The amendments appear in response to some that I moved in Committee. Mine used what I would say was the common working definition of "equal treatment", which one comes across in health and social care. To be honest, these amendments on first sight look a bit weird, and it was only when the Bill team was kind enough to take myself and the noble Earl, Lord Howe, through them in some considerable detail, as the noble Baroness, Lady Andrews, did this evening, that it was possible to see how they would work in practice, and that they would encapsulate a number of the forms of discrimination that people have concerns about. I am extremely grateful to the Minister for putting on record what is meant. I hope that the code of practice will go on to give further examples of how the provisions might work.
There is just one cause of discrimination which the Minister did not mention, and I listened carefully to what she said. I refer to the matter of language. It is frequently the case that people who have difficulties with language find themselves discriminated against in healthcare. I am sure that the Minister intended that to be included in the list, but it would be helpful to have that put on the record.
It is right that there are no short cuts to rooting out discrimination in practice. These are important amendments, which make the Bill safer for older people and those with disabilities, and thereby for everybody. I warmly welcome what the Government have done.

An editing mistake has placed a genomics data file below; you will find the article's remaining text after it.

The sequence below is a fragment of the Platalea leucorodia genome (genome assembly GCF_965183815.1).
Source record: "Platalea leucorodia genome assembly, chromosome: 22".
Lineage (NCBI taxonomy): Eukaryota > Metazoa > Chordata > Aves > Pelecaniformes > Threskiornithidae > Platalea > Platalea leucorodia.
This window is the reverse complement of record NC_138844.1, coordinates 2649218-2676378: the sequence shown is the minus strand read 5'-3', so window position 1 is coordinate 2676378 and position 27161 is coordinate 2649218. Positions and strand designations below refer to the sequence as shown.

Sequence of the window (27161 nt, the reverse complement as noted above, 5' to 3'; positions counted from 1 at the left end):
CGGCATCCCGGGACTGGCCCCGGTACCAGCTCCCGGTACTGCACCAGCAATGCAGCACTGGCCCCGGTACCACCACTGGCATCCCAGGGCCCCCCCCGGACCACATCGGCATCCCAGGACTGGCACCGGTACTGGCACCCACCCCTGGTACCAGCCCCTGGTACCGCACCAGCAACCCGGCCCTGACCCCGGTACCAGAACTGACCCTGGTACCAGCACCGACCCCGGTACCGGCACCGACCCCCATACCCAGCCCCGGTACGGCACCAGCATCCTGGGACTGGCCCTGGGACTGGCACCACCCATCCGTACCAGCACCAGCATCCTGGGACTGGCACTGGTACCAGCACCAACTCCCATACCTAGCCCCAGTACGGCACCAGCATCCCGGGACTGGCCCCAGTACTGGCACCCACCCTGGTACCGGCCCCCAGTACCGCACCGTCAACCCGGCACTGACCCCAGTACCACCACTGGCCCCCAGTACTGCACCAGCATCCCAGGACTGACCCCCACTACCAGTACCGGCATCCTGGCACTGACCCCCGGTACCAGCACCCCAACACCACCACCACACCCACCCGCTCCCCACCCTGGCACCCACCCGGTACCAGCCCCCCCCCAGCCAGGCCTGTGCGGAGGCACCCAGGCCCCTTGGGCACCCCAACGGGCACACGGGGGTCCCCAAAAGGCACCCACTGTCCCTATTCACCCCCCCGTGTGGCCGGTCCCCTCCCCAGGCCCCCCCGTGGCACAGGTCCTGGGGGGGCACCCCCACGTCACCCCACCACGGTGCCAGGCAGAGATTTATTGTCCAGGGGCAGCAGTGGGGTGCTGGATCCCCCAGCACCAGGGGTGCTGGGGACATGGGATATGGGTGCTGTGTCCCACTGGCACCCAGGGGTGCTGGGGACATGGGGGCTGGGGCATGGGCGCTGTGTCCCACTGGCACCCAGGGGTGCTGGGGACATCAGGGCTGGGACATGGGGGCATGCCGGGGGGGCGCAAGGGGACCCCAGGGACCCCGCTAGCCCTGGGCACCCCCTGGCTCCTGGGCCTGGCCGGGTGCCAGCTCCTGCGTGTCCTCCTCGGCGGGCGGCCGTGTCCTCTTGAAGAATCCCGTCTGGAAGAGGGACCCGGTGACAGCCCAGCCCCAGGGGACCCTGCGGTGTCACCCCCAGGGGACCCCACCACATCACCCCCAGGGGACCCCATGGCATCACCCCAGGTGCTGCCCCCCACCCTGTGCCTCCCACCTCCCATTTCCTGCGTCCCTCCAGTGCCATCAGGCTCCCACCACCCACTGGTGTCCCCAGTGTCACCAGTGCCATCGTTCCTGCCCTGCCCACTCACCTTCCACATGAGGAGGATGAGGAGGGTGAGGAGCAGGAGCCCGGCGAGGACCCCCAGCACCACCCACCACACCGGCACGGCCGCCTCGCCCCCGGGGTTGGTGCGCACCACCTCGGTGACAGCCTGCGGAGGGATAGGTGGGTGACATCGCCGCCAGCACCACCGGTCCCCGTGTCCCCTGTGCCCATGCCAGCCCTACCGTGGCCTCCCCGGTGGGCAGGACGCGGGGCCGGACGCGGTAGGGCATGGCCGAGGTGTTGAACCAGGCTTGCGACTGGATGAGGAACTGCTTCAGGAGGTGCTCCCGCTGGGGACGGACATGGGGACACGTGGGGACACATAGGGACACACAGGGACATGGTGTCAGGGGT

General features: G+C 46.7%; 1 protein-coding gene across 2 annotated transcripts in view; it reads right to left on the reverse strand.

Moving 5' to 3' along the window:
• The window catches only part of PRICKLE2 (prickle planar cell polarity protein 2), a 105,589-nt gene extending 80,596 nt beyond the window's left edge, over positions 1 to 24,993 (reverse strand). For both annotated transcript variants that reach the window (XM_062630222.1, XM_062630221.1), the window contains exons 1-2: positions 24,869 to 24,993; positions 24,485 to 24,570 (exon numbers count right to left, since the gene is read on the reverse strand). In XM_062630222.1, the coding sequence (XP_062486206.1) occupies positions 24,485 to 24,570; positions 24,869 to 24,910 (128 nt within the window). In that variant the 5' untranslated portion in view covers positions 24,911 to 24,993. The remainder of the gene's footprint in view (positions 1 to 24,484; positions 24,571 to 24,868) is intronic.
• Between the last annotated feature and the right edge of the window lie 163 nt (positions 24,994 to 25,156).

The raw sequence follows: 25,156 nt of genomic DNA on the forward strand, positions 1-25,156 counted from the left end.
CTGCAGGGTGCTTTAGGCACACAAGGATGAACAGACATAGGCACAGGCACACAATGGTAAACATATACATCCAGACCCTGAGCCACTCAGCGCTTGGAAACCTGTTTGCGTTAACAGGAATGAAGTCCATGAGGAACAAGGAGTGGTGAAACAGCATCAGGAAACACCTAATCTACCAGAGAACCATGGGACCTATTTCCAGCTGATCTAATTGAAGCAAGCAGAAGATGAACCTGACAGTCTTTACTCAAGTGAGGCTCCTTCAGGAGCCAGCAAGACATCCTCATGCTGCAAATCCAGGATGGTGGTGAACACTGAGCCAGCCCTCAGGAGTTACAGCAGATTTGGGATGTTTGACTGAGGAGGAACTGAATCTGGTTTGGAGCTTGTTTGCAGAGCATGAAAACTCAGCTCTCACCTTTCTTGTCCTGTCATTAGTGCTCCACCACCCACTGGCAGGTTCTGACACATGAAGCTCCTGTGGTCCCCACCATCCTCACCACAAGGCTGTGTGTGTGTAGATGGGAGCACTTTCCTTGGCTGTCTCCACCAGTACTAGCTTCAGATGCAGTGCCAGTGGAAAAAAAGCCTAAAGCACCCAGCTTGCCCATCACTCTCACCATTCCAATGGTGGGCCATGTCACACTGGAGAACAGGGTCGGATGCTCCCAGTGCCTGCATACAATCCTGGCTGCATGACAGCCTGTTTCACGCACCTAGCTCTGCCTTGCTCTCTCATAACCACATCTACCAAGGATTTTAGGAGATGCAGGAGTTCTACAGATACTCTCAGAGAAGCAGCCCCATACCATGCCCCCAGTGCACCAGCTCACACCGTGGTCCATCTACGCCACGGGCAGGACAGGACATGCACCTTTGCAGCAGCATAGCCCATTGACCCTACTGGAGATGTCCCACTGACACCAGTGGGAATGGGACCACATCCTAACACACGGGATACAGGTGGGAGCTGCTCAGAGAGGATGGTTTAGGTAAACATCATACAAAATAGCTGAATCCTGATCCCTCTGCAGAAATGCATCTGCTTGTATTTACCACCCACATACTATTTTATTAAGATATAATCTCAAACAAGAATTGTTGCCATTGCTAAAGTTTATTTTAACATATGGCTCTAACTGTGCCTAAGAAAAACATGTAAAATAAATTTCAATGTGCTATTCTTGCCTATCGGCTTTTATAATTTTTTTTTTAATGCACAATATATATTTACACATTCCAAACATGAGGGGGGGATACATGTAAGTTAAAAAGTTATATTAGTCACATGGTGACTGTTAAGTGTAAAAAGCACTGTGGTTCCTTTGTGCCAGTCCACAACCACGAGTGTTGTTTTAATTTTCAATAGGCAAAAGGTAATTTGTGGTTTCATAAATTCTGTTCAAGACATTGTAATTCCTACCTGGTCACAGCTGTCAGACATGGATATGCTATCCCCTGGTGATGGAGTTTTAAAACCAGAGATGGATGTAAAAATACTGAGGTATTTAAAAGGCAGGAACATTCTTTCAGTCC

My Lords, I briefly add my thanks to the Minister for having listened and responded so positively to the concerns raised in Committee on these important issues. I share the observations of the noble Baroness, Lady Barker, about how helpful it was to talk to officials on the wording of these amendments.
I would like to hope that the concern that she expressed just now is met by the wording of the amendment when it refers to,
"a condition of his, or an aspect of his behaviour".
That seems to cover the kind of case to which the noble Baroness referred.
The amendments will bring enormous reassurance to disabled groups around the country and I congratulate the Government on having proposed these amendments.
My Lords, my noble friend should take the credit for that. It is a great pleasure to have arrived at this conclusion. Language is covered by aspects of behaviour. It is a tribute to the work of this House that we have arrived at an understanding of the significance of the changes proposed, and have found a way to make them. It is a reflection of the good will and partnership around the House.
moved Amendment No. 7:
Page 3, line 3, leave out from "must" to "take" in line 5 and insert "not make it merely on the basis of—
(a) the person's age or appearance, or
(b) a condition of his, or an aspect of his behaviour, which might lead others to make unjustified assumptions about what might be in his best interests.
(2) The person making the determination must consider all the relevant circumstances and, in particular,"
On Question, amendment agreed to.
My Lords, I beg to move that consideration on Report be now adjourned.